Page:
Back to windowing and its impact on revenue—Bullfrog notes it used to not worry so much about Netflix and iTunes because they “didn’t think that conscientious librarians would consider Netflix a substitute for collection building, or that instructors would require their students to buy Netflix subscriptions, but [they] have been proved wrong. Some films are just so popular that they can withstand that kind of competition, but for many others it can kill the educational market pretty much stone dead.” Yet, theatrical release is usually not a problem, rather a benefit because of the publicity and awareness it generates.
Passion River explains that filmmakers should not be blinded by the sex appeal of VOD / digital distribution—those platforms (Amazon, Hulu, iTunes, Netflix) can and will wait for hotter films on their radar. An example Passion River offers is Race to Nowhere which sold to over 6,000 educational institutions by staying out of the consumer market for at least 3 years. This type of success in the educational space requires having the right contacts lists and doing the marketing. But I would say, consider the film, its revenue potential per rights category, the offers on-hand, and then decide accordingly.
Stay tuned for Parts 2 & 3, which will go into the nitty gritty details of educational distribution.
The legal information provided in this publication is general in nature and should not be construed as advice applicable to any particular individual, entity or situation. Except as otherwise noted, the views expressed in this publication are those of the author(s). This alert may be considered a solicitation for certain purposes.
Orly Ravid February 18th, 2016
Tags: Alexander Press, Amazon, Bullfrog Films, California Newsreel, Cinema Guild, classroom films, educational distribution for films, educational market for films, film distribution, film library, Films Media Group, First Run Features, Frameline Distribution, Kanopy, Kino Lorber, Netflix, New Day Films, Orly Ravid, Passion River, ro*co, Strand Releasing, The Film Collaborative, Third World Newsreel, Women Make Movies, Zeitgeist Films
Sundance narrative films are the ones that get the bulk of the media attention; their star power or discovery or indie cred frequently send some of these gems into financial success. But last year’s majority resulted in distributors overpaying for titles, titles going for next to nothing, or even failing to secure distribution. Frequently, the filmmakers and/or the distributors were in the red.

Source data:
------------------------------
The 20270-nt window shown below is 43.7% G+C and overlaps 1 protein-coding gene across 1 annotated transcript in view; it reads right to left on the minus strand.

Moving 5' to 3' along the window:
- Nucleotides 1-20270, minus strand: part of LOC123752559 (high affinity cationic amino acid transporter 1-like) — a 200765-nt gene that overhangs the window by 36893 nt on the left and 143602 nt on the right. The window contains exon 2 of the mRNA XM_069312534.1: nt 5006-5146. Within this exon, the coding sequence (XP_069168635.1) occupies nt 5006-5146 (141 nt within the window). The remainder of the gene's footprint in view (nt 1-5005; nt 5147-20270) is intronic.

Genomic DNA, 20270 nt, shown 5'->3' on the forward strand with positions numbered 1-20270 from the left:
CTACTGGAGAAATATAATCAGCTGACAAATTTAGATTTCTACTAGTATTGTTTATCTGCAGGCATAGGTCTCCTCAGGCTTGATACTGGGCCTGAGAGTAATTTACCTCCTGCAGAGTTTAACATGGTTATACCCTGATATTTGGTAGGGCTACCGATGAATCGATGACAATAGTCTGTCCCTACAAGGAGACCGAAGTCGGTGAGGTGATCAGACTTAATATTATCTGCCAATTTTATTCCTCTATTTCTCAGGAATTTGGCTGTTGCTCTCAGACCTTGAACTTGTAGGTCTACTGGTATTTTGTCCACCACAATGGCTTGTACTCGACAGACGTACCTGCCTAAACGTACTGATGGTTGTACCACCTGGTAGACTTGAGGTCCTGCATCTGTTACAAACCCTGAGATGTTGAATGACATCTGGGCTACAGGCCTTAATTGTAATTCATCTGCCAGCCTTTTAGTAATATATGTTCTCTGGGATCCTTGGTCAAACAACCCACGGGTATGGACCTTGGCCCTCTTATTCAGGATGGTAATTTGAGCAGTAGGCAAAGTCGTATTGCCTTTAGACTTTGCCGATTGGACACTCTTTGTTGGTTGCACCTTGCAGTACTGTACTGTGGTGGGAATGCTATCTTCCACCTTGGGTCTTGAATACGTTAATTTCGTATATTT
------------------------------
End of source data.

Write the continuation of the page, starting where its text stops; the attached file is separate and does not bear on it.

For all the talk of the slower fest this year, there are now 10 films that have secured seven figure deals. Last year’s fest had 14 or 15 (one has conflicting dollar amounts in reports). While this year’s deals are nowhere near the $9.75 Mil paid for The Way Way Back, it does suggest a healthier marketplace with sane sales prices. With that in mind, let’s take a look at how last year’s slate performed. Over 80% secured domestic distribution.
AWARDS POWER FOR US DRAMATIC
Last year’s US Dramatic award winners were also the top indie box office performers.
The highest grossing competition film, Fruitvale Station, won the Audience and Grand Jury awards. Though it failed to get an Oscar nomination, TWC managed a healthy $16 Mil + theatrically. That is notably better than the previous year’s jury winner Beasts of the Southern Wild.
The second highest grossing film from the US Dramatic section was The Spectacular Now. A24 which has tailored itself to films for younger demos (VERY VERY BOLD MOVE given how hard it can be to reach the under 25 audience for indies). The $1.5 Mil acquisition grossed $6.85 Mil theatrically.
Roadside Attractions snagged the Waldo Salt Screenwriting Award Winner In A World, which surprised many with a gross of just under $3 Mil. Afternoon Delight, which won last year’s Directing Award, made $174k with Film Arcade doing the theatrical and Cinedigm handling digital. Shane Carruth’s self-distributed Upstream Color won a special jury prize for sound. The film is the highest grossing DIY release from last year’s festival with a total of $444k and a very healthy iTunes total, however, it is likely that Gravitas Ventures pushed Sound City into the ultimate #1 spot. Never under-estimate the power of a music doc. Mother of George and Ain’t them Bodies Saint’s shared the cinematography prize. Mother Of George was Oscilloscope’s highest grossing release last year at over $157k and Ain’t Them Bodies Saints made $371K under the direction of IFC. That total is arguably a disappointment with all of the hype surrounding the film, stellar critical praise and the seven figure acquisition price.